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Black Hat vs White Hat Hacking


This paper explores hacking from the perspective of ethics. The ethicality of hacking depends on the motive of the hacker, which also forms the basis for the definition of the different forms of hacking. White hat hackers are ethical according to utilitarianism as they bring utility to the greatest number of individuals. In this paper, white hat and black hat hackers are the ethical players and their actions will be tested for ethicality. Utilitarianism will be used as the test, and the utility approach will be applied as the provision for the test. The paper concludes that white hat hacking is pro ethical while black hat hacking is con ethical.

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Hacking involves compromising computers’ systems or networks to access information. The difference between the several forms of hacking hinges on the hackers’ motives. For instance, a white hat hacker will breach a system or network to expose weaknesses to the owners of such systems with the aim of averting such occurrences before they happen. On the other side, black hat hackers compromise a system for personal gains.

This paper starts by defining hacking together with giving its brief history. The paper then explores white hat and black hat hacking by using an accounting firm as an entity that can be hacked. White hat and black hat hackers are identified as the ethical actors in this case. White hat and black hat hacking are the actions being tested for ethics, and the ethical test is utilitarianism. The specific provisions of utilitarianism are given and incorporated in determining whether the ethical test is pro ethical or con ethical.

What is Hacking?

Hacking is the act of manipulating computer systems and networks to gain access. In most cases, hacking is illegal. The history of hacking goes back to 1965 when William Mathews working at the Massachusetts Institute of Technology (MIT) discovered that the Compatible Time-Sharing System (CTSS) could be compromised to display system password to anyone logged into the system (Erickson, 2008). This discovery, albeit accidental, laid the foundation for hacking as known today.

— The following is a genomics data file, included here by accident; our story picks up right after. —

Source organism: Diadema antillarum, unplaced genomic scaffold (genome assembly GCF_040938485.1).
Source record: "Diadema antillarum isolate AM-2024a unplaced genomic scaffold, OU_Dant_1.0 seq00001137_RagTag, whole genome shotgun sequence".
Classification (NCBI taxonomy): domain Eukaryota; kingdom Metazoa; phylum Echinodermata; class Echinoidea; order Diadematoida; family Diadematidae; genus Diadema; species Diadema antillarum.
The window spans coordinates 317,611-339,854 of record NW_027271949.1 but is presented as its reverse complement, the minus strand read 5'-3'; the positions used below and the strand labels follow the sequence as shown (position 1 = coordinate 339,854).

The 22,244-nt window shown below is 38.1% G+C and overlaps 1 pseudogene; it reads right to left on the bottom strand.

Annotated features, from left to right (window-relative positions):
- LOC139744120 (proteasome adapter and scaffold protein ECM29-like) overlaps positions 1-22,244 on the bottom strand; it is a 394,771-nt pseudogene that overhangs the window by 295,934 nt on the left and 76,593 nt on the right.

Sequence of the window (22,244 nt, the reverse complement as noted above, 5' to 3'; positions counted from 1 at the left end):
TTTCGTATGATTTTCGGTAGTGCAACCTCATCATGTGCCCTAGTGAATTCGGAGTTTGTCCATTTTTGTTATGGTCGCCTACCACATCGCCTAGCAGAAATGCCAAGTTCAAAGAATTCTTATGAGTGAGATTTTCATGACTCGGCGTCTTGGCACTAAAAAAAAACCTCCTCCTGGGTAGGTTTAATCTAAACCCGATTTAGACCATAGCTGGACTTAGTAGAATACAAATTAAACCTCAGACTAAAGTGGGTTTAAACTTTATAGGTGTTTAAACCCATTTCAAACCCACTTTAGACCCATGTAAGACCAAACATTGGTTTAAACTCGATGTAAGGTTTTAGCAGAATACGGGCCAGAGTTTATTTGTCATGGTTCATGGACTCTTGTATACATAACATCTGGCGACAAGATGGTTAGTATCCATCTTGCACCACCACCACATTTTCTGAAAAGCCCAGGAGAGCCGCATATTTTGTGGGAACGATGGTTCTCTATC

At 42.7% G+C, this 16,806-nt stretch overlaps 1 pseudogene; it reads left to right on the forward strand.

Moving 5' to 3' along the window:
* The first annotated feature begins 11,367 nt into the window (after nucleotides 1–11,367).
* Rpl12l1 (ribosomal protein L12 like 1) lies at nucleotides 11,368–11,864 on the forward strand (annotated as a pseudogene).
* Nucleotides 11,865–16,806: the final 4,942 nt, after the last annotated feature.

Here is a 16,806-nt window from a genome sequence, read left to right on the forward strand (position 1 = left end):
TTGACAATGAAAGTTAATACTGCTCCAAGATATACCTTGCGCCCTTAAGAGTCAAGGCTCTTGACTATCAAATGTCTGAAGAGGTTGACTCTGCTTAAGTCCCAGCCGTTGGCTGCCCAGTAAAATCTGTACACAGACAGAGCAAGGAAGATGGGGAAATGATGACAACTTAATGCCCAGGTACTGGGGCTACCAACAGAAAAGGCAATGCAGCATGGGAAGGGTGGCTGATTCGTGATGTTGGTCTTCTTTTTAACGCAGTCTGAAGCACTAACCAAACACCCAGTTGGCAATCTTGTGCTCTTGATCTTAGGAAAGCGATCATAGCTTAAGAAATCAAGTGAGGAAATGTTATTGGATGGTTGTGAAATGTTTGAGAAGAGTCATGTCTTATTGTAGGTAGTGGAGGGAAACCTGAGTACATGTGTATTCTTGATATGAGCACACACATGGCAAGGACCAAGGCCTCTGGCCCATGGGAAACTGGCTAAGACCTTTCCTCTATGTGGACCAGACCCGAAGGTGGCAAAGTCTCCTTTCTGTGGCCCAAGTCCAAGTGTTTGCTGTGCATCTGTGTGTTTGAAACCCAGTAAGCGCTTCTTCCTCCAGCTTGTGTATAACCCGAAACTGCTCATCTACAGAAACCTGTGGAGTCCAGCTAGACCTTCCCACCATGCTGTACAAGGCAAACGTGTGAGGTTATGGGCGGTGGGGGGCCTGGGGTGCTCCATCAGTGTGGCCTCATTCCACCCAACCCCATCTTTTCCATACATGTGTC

However, the first known hacker was John Drapper, who invented “a method of making free long distance calls, with the help of a toy whistle given away with his cereal” (Sample III, 2006, p. 254). The method was nicknamed ‘blue box’, and it was mainly used for communication purposes. The first known computer hacker was an employee at the National CSS, who developed software to steal passwords from clients.

Currently, there are two common forms of hacking, viz. black hat and white hat hacking. The difference between the two is based on the motive behind the exercise. Black hat hacking involves compromising computer systems and networks to access information for personal or malicious gains. On the other side, white hat hacking is carried out for non-malicious purposes like exposing system vulnerabilities to improve security.

The ethicality of hacking depends on the motive behind it. For instance, white hat hacking can be termed as ethical because it helps in the improvement of the systems’ security, which is a good cause. White hat hacker is the ethical actor identified in this case. On the other side, white hat hacking is the action being tested for ethics.

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Brief History of Utilitarianism

Utilitarianism is a normative ethics theory, which holds that a “morally good action is one that helps the greatest number of people” (Mill, 2002, p. 14). In 1780, Jeremy Bentham coined the term “utilitarianism” to address the issue of moral actions that would bring happiness to the majority of people in a given set up. Later on in 1861, John Stuart Mill enhanced this theory by introducing qualitative measures, which digressed from Bentham’s quantitative approach in the definition of the term utility. In the 20th Century, G.E. Moore broadened the definition of utilitarianism by arguing that other values could be maximized as opposed to focusing on pleasure. Utilitarianism is the test being applied in this case.

The ethical standards of a Utilitarian Society

The first ethical standard of a utilitarian society is the utility approach, whereby the best course of action is the one that brings utility to the majority in society (Rosen, 2003). The right approach focuses on the most ethical action that protects, in the best way possible, the moral rights of individuals in that society. Another standard is the fairness or justice standard, whereby individuals living in society should be treated equally or fairly in case inequality is necessary.